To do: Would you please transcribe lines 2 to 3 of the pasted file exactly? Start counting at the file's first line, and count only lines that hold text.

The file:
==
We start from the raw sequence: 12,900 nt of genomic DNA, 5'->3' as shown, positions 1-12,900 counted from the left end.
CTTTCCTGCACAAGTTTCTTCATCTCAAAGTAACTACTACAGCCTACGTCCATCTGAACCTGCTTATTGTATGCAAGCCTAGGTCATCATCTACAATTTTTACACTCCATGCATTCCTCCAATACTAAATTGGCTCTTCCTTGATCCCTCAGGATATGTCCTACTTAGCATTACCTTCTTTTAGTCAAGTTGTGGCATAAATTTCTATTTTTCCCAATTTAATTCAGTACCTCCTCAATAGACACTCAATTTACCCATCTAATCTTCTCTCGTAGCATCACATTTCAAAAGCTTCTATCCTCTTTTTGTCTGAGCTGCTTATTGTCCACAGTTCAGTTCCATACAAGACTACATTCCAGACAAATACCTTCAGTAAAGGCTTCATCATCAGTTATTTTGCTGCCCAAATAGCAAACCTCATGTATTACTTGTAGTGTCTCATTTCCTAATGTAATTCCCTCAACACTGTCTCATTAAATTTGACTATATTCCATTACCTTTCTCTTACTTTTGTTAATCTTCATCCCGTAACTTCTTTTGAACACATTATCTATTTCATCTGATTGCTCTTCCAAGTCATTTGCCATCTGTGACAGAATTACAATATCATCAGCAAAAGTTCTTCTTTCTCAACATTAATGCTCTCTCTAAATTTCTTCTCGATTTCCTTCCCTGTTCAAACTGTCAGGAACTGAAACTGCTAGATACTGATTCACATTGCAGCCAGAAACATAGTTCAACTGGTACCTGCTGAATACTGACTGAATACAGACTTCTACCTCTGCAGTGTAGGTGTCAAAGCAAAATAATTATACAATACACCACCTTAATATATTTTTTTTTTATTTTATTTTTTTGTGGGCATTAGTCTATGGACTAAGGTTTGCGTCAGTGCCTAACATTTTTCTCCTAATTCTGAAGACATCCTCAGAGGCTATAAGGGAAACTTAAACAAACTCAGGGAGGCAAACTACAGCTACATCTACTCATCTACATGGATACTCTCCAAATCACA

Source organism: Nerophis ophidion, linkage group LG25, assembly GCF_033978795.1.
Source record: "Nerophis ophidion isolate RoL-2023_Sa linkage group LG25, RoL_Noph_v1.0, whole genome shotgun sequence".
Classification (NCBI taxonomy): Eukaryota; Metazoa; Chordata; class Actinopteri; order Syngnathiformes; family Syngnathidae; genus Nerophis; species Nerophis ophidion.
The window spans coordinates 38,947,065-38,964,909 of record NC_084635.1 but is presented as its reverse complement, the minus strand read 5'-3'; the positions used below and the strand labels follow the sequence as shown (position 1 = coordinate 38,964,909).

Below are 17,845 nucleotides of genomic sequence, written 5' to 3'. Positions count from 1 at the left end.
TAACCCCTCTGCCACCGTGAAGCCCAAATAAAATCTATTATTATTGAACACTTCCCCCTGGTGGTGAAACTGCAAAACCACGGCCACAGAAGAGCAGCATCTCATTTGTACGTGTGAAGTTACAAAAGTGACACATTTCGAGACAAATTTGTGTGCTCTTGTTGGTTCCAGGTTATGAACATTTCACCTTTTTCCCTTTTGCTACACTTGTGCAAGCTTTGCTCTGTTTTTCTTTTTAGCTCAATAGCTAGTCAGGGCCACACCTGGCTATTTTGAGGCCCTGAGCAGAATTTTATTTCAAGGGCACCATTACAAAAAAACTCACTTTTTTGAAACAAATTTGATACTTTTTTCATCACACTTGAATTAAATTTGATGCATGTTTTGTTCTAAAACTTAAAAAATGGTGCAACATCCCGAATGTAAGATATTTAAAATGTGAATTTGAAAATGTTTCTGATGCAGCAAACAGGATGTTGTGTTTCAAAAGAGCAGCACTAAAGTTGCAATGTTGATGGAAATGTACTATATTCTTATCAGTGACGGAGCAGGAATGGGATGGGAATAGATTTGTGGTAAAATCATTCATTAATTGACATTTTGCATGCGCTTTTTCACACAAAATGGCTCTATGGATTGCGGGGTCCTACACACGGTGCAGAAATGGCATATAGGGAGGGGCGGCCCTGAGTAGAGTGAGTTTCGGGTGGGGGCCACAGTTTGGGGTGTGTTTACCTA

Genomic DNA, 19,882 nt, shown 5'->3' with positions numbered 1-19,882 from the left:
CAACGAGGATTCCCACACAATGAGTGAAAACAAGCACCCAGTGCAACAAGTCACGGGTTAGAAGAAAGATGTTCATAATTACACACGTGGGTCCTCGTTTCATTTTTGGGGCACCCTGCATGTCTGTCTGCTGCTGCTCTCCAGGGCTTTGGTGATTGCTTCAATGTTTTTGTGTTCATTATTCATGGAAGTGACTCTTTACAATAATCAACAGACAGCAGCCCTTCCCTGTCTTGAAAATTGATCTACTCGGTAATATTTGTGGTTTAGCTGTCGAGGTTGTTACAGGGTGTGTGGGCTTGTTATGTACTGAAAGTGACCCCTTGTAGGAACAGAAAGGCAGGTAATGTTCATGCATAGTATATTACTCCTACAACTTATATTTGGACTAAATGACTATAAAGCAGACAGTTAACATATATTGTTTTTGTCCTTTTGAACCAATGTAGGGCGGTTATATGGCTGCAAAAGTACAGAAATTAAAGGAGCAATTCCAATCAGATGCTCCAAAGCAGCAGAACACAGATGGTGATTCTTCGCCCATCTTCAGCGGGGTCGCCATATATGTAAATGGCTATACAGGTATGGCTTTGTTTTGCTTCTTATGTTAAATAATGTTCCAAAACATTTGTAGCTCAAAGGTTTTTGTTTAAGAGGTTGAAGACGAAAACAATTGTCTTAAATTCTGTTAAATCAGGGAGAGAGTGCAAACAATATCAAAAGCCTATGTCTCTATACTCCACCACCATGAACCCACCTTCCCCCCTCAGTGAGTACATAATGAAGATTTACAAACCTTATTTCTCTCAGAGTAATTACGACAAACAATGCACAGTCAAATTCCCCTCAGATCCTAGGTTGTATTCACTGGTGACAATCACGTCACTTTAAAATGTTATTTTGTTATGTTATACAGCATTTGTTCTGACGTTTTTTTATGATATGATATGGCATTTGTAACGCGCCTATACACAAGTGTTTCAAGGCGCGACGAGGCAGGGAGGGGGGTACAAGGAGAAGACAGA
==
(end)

CTTTCCTGCACAAGTTTCTTCATCTCAAAGTAACTACTACAGCCTACGTCCATCTGAACCTGCTTATTGTATGCAAGCCTAGGTCATCATCTACAATTTTTACACTCCATGCATTCCTCCAATACTAAATTGGCTCTTCCTTGATCCCTCAGGATATGTCCTACTTAGCATTACCTTCTTTTAGTCAAGTTGTGGCATAAATTTCTATTTTTCCCAATTTAATTCAGTACCTCCTCAATAGACACTCAATTTACCCATCTAATCTTCTCTCGTAGCATCACATTTCAAAAGCTTCTATCCTCTTTTTGTCTGAGCTGCTTATTGTCCACAGTTCAGTTCCATACAAGACTACATTCCAGACAAATACCTTCAGTAAAGGCTTCATCATCAGTTATTTTGCTGCCCAAATAGCAAACCTCATGTATTACTTGTAGTGTCTCATTTCCTAATGTAATTCCCTCAACACTGTCTCATTAAATTTGACTATATTCCATTACCTTTCTCTTACTTTTGTTAATCTTCATCCCGTAACTTCTTTTGAACACATTATCTATTTCATCTGATTGCTCTTCCAAGTCATTTGCCATCTGTGACAGAATTACAATATCATCAGCAAAAGTTCTTCTTTCTCAACATTAATGCTCTCTCTAAATTTCTTCTCGATTTCCTTCCCTGTTCAAACTGTCAGGAACTGAAACTGCTAGATACTGATTCACATTGCAGCCAGAAACATAGTTCAACTGGTACCTGCTGAATACTGACTGAATACAGACTTCTACCTCTGCAGTGTAGGTGTCAAAGCAAAATAATTATACAATACACCACCTTAATATATTTTTTTTTTATTTTATTTTTTTGTGGGCATTAGTCTATGGACTAAGGTTTGCGTCAGTGCCTAACATTTTTCTCCTAATTCTGAAGACATCCTCAGAGGCTATAAGGGAAACTTAAACAAACTCAGGGAGGCAAACTACAGCTACATCTACTCATCTACATGGATACTCTCCAAATCACA

Source organism: Nerophis ophidion, linkage group LG25, assembly GCF_033978795.1.